Freedom Pandemic

The Emergencies Act wasn’t the only sledgehammer

Perhaps the issue was bias against the Freedom Convoy.

By Richard C. Owens for the Financial Post

For the original version of this article, see the publisher’s website here

Invocation of the Emergencies Act to end the truckers’ protest in Ottawa shocked civil libertarians here and around the world. A proposed class action started by Ottawa residents Zexi Li and Geoffrey Devaney and the Happy Goat Coffee Company may be just as disturbing.

All class actions, in which plaintiffs make a civil claim for damages on behalf of a larger group, must be court-certified to go ahead; this one isn’t yet. Even so, in preliminary hearings beginning February 17, the plaintiffs got an extraordinary “Mareva” injunction, named after a ship-owning company that long ago chased after the charter fee for a ship, then far away on its contracted journey. It is a court order not to move or use identified assets such as money or ships or other property pending trial. Cryptocurrency donations to the Freedom Convoy were frozen — a private seizure, not made under the Emergencies Act.

Mareva orders are typically used against non-residents with few assets at risk in the jurisdiction. They are a drastic, “extraordinary”, remedy designed for emergencies. Yet this one came easily, after an ex parte hearing in which the defendants weren’t present or even notified of the risks they faced.

Normally, a Mareva injunction requires plaintiffs to give undertakings to the court to pay damages if the injunction proves to be wrongly issued on the plaintiff’s one-sided representations. But Justice Calum MacLeod of the Ontario Superior Court of Justice waived the undertaking, citing cases with a human rights or public interest dimension. In this case, however, the human rights and public interest dimensions should protect the defendant-protestors, not the plaintiffs, and require an undertaking to be given, not waived.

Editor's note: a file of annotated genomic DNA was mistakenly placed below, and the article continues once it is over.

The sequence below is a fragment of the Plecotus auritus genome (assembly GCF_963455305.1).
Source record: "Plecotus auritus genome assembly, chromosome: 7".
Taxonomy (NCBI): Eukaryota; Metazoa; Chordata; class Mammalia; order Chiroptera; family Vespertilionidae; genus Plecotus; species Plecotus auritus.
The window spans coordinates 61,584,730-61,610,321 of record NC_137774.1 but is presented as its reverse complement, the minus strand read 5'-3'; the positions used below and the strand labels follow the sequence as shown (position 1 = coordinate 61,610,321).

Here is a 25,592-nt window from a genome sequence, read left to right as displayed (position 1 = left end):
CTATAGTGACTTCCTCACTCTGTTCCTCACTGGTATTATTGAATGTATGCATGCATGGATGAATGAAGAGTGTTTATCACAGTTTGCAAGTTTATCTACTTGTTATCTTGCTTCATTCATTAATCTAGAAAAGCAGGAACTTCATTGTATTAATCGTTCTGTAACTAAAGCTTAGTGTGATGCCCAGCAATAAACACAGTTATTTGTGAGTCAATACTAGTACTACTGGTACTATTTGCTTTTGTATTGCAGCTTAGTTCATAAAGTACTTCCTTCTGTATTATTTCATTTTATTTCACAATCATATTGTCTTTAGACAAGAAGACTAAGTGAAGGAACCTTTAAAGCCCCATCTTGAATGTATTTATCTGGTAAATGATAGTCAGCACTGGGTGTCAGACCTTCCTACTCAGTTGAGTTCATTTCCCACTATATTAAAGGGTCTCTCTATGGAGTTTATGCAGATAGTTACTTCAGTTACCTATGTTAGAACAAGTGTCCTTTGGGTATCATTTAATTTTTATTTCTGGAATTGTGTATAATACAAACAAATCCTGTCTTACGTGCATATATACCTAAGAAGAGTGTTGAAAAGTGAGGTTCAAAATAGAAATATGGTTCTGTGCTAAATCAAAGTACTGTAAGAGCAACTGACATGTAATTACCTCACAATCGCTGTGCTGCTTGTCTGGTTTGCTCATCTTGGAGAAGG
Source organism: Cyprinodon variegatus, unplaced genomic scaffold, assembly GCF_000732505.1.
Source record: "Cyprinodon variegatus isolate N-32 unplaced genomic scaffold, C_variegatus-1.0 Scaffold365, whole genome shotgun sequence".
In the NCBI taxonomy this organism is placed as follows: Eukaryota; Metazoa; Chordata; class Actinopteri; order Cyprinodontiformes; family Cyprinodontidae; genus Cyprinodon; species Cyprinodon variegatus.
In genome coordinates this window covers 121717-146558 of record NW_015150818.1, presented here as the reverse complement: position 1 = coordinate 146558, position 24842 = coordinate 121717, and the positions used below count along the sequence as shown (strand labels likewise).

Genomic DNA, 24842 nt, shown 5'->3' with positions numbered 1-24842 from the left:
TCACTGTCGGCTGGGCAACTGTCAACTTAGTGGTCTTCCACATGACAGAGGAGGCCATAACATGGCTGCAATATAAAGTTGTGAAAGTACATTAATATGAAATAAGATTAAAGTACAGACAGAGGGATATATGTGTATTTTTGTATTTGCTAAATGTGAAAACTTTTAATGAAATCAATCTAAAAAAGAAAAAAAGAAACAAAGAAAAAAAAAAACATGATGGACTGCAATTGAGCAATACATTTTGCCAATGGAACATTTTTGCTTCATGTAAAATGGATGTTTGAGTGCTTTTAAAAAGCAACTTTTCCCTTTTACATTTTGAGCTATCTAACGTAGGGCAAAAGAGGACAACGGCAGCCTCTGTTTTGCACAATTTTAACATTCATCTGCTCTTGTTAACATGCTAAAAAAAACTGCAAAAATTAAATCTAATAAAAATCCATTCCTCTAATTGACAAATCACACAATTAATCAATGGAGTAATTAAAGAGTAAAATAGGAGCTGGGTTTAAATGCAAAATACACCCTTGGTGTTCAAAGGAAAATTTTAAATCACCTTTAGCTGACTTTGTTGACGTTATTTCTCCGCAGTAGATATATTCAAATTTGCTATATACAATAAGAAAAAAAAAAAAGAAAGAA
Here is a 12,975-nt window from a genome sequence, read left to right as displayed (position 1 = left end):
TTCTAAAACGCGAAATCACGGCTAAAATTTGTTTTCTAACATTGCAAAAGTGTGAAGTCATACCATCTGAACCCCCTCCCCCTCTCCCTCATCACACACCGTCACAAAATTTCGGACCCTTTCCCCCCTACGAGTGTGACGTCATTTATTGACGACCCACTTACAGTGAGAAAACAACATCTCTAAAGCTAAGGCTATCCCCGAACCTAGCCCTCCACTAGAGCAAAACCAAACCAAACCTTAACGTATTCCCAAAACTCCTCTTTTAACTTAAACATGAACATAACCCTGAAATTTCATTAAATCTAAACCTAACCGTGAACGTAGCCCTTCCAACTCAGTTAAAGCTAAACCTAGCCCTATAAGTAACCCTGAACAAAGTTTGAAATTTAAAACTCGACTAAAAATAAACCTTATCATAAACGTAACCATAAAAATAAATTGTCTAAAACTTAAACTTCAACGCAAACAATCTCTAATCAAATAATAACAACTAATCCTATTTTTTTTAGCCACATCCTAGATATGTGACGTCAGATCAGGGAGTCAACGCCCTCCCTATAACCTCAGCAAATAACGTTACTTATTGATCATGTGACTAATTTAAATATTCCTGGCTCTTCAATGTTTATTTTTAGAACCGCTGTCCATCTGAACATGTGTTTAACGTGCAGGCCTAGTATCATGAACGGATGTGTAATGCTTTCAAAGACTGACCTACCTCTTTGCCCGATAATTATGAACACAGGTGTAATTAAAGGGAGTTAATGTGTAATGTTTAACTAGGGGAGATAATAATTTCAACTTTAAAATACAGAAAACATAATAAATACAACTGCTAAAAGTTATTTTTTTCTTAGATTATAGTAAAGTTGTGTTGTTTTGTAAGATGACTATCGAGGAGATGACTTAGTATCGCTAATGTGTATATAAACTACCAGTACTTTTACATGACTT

The lawsuit claims over $300 million for private and public nuisance and punitive damages. This seems like a figure meant more to intimidate than compensate, especially given that businesses affected by the protest have already received federal government compensation of $20 million. The truckers were opposed to lockdowns, after all. If anyone should be sued for economic losses from lockdowns, it’s the governments imposing them, not people opposing them.

No one has impunity to protest government policy by abusing rights or property (toppling statues comes to mind). But as Justice Hugh McLean said in his no-honk order: “… provided the terms of this Order are complied with, the Defendants and other persons remain at liberty to engage in a peaceful, lawful and safe protest.”

A moderately experienced lawyer will see a host of reasons why this class action won’t be certified and, in any case, likely would fail both on the merits and procedurally. This apparent lack of viability makes preliminary, extraordinary ex parte orders ill-advised. Perhaps viability wasn’t a primary concern, however: the suit looks like a form of lawfare (law+warfare), a “strategic lawsuit against public participation,” or “SLAPP,” intended not to redress the specified legal dispute but to thwart protest.